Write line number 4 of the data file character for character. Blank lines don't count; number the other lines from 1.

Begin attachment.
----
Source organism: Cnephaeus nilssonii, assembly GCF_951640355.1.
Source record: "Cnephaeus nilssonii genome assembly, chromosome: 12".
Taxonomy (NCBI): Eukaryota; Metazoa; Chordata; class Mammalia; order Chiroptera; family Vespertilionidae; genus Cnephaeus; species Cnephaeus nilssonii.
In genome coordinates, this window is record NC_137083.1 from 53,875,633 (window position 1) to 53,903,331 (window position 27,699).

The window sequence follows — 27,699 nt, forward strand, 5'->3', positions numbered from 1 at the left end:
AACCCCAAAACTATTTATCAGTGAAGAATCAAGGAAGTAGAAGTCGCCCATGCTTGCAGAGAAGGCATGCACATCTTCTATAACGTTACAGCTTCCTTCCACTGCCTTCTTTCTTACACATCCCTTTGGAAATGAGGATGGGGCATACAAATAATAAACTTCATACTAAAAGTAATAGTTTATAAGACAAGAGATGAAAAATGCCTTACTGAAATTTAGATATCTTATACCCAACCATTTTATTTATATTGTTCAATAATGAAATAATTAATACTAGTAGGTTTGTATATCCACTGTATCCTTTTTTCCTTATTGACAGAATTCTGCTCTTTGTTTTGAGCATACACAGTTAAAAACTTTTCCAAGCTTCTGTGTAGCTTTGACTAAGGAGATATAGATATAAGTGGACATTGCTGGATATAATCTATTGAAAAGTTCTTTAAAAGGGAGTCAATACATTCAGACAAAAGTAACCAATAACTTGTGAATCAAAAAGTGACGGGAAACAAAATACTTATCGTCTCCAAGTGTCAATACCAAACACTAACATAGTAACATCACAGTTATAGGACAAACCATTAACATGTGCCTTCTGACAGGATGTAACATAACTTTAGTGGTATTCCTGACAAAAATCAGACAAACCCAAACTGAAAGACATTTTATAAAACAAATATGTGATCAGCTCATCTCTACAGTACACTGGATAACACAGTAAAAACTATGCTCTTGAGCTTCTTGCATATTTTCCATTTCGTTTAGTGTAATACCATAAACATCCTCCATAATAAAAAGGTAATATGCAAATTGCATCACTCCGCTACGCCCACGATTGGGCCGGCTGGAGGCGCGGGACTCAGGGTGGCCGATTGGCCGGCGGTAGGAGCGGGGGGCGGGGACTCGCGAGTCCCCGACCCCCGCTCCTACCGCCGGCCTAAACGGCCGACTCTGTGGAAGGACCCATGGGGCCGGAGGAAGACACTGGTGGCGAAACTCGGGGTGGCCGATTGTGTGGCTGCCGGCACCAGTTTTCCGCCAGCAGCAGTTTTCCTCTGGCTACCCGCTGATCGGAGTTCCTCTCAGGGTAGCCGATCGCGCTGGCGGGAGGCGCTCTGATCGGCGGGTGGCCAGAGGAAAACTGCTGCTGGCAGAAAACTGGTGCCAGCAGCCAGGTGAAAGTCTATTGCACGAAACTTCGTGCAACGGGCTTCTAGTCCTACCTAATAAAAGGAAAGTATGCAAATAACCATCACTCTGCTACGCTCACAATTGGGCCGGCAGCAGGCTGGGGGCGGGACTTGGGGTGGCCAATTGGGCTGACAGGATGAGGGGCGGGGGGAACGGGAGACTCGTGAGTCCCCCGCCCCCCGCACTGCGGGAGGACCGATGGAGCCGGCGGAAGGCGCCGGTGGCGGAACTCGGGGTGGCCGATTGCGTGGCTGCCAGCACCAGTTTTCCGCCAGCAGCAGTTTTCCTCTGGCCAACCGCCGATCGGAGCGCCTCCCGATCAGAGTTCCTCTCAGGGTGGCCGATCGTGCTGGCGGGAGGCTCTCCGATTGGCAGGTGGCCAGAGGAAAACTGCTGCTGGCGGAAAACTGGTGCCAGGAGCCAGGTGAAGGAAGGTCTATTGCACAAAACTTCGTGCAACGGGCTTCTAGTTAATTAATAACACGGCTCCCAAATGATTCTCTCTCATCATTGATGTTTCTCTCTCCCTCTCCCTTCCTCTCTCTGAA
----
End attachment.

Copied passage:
In genome coordinates, this window is record NC_137083.1 from 53,875,633 (window position 1) to 53,903,331 (window position 27,699).